As Michael S. Kimmel, American sociologist specializing in gender studies, writes in ‘Masculinity as homophobia’, ‘We equate manhood with being strong, successful, capable, reliable, in control. (…) The very definitions of manhood we have developed in our culture maintain the power that some men have over other men and that men have over women. (….)Masculinity must be proved, and no sooner is it proved than it is again questioned and must be proved again - constant, relentless, unachievable.'

It is exactly this that I am critiquing through my artistic practise. With my thesis and artistic research I investigate ways to create a critical reflection on the influence of hegemonic masculinity on the men that represent this norm; white, heterosexual cisgender middle and upper class men (taking into account their privileged position in western society). I focus on the mainstream visual culture in western society that communicates the prevailing norms and values coming from hegemonic masculinity. Through my artistic research, in which I was searching for a certain conflict within my works, I came to the image of a man, standing straight, presenting his chest, but in such a over-exposing way that his head falls to the back and the chest becomes alienated from the real. This became a metaphor for the norms based on hegemonic masculinity that I am critiquing. The human-figures I created talk about loneliness and an addiction to power and have a complicated relationship with vulnerability. They indirectly question how we in western society value vulnerability, interdependence and caring and the influence this has on presentation of the self. In my view the devaluation of these values comes from the patriarchal system and capitalist thinking, rooting in the construct of hegemonic masculinity.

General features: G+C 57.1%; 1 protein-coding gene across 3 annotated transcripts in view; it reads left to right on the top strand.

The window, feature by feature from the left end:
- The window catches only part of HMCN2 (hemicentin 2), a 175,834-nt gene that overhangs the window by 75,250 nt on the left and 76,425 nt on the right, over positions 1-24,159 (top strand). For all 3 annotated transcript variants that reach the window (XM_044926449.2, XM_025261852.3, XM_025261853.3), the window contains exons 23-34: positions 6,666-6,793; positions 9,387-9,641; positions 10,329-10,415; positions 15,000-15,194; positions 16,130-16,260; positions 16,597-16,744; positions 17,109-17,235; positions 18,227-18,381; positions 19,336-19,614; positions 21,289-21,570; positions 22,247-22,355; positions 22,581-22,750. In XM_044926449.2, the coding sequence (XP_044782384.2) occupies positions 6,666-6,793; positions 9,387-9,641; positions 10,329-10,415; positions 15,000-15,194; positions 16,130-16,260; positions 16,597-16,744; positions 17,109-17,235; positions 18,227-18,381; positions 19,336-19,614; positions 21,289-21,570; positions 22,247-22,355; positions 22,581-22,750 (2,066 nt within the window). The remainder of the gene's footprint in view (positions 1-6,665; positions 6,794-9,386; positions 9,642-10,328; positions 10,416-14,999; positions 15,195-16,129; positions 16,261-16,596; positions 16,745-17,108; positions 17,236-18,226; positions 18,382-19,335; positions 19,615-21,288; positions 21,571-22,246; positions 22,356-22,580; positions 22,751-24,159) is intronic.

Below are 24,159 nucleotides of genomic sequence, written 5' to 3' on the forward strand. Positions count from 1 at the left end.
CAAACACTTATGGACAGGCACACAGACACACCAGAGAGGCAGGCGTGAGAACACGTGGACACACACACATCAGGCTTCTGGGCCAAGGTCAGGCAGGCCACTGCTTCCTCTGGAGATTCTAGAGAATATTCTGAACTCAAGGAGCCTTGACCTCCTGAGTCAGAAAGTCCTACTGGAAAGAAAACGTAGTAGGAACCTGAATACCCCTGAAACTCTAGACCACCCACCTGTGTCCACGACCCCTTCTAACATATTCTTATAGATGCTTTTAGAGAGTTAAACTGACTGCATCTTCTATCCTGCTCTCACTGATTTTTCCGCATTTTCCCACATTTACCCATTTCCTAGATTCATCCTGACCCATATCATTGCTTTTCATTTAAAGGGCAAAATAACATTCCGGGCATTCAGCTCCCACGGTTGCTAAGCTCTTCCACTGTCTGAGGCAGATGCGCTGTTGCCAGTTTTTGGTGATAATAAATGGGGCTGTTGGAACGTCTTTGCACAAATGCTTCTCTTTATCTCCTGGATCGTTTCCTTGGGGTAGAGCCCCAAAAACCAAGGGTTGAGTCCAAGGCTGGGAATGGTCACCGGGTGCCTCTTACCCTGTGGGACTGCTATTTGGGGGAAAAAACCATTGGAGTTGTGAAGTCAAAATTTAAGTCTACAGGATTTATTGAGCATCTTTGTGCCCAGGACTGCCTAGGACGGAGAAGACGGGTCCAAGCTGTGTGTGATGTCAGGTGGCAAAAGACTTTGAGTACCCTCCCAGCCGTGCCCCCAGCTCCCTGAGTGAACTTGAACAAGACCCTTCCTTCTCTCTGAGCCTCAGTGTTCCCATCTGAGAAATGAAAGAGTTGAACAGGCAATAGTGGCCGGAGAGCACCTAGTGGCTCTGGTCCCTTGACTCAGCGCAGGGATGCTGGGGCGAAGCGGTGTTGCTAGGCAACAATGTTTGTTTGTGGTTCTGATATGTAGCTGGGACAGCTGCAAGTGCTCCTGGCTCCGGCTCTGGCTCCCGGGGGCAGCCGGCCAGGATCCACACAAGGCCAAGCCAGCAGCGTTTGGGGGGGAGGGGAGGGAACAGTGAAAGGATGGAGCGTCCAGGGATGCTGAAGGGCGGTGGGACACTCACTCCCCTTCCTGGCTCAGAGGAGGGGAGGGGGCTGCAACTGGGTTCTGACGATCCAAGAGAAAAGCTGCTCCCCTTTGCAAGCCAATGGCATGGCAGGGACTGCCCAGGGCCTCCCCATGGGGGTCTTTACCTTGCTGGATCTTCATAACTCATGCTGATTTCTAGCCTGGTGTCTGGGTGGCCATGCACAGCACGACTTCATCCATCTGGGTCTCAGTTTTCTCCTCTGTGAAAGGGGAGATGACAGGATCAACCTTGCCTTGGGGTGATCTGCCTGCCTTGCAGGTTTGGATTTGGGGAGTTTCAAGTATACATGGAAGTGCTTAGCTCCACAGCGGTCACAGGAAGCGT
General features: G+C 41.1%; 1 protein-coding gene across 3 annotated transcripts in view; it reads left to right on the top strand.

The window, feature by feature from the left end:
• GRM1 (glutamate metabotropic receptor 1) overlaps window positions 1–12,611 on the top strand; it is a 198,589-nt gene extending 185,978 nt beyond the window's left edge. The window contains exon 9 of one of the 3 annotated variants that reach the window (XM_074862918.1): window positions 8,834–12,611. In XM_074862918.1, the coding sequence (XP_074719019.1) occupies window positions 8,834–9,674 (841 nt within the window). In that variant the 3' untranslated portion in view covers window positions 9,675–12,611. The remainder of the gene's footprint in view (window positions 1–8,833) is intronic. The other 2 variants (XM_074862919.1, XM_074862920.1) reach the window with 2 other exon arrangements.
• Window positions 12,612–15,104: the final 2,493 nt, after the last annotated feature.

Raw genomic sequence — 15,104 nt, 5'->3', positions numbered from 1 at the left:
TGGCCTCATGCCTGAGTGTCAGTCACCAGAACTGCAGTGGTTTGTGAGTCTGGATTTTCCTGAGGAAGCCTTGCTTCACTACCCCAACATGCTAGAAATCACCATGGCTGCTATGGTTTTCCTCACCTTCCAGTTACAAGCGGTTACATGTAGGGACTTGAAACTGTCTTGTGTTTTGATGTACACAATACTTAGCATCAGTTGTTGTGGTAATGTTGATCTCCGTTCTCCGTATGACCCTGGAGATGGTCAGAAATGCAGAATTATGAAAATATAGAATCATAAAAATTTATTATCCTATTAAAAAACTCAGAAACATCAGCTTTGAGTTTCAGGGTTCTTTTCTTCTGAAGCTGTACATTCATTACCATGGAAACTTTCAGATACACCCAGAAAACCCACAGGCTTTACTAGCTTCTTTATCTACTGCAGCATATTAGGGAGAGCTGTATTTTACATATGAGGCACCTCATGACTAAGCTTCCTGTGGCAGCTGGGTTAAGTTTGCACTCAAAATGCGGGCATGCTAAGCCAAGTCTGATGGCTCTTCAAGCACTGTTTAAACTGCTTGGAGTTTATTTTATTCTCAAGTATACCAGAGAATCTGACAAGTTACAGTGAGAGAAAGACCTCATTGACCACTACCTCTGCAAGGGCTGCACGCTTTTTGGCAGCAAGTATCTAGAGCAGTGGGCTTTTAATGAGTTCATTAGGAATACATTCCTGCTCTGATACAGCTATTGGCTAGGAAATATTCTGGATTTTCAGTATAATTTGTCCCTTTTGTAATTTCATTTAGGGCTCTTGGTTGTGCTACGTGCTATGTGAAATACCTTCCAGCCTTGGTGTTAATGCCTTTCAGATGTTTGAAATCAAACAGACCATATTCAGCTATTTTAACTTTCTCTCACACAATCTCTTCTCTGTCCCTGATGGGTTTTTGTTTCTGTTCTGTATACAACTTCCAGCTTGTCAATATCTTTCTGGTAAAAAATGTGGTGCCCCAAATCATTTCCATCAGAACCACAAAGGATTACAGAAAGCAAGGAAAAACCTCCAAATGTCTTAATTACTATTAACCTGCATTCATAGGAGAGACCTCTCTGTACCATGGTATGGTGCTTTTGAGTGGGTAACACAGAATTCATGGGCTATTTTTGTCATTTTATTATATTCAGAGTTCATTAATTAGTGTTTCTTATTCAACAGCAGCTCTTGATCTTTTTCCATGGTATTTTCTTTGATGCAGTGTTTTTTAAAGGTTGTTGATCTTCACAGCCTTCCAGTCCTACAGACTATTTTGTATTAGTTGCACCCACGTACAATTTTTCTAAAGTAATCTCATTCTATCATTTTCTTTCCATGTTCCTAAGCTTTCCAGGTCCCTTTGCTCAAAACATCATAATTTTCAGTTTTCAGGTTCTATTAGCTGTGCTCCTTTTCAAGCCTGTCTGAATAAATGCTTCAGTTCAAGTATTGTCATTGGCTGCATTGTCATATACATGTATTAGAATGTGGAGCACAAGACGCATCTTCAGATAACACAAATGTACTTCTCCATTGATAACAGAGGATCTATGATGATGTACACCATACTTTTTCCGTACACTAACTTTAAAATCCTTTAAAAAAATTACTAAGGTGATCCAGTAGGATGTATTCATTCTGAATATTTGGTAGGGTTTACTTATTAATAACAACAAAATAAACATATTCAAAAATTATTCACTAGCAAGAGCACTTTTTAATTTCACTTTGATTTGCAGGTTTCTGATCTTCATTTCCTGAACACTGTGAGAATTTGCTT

I am surrounded by a society in which there is more and more focus on competition, grades, becoming the best one can be, but in the meantime I am part of the burn out generation. My figures display a unbreakable wall of self-presentation to hide fragility, vulnerability and emotions. Seemingly helpless, they talk about the lack of care; self-care, taking care and been taken care of.

Showing and sharing vulnerability is undervalued in western society. Informed by the norms and values coming from hegemonic masculinity we learn to be strong, capable and in control of our emotions. 

Of course this doesn’t count for everyone and on a personal level this is often different, I am talking about the mainstream norms and values. I used my own female body to research the overstretched position and the relation between the female body that has strong connotations to objectification, vulnerability and incapability and the expectation of always being capable and in control. 

Doing so I connect different values through gendered mainstream visual language with which I question the position of these values. I believe by naming this and question the norms and values in relation to gender, there might be a way to change the values. There is still very little space for men to develop and show their women related qualities, like caring, being vulnerable and emotional. I state that heterosexual cis-men as well as all other genders are in different ways suppressed by these norms and values.

Live Alone, Die Together

July 7th - July 11th

Willem Twee Kunstruimte
Boschdijkstraat 100, 5211 VD 's-Hertogenbosch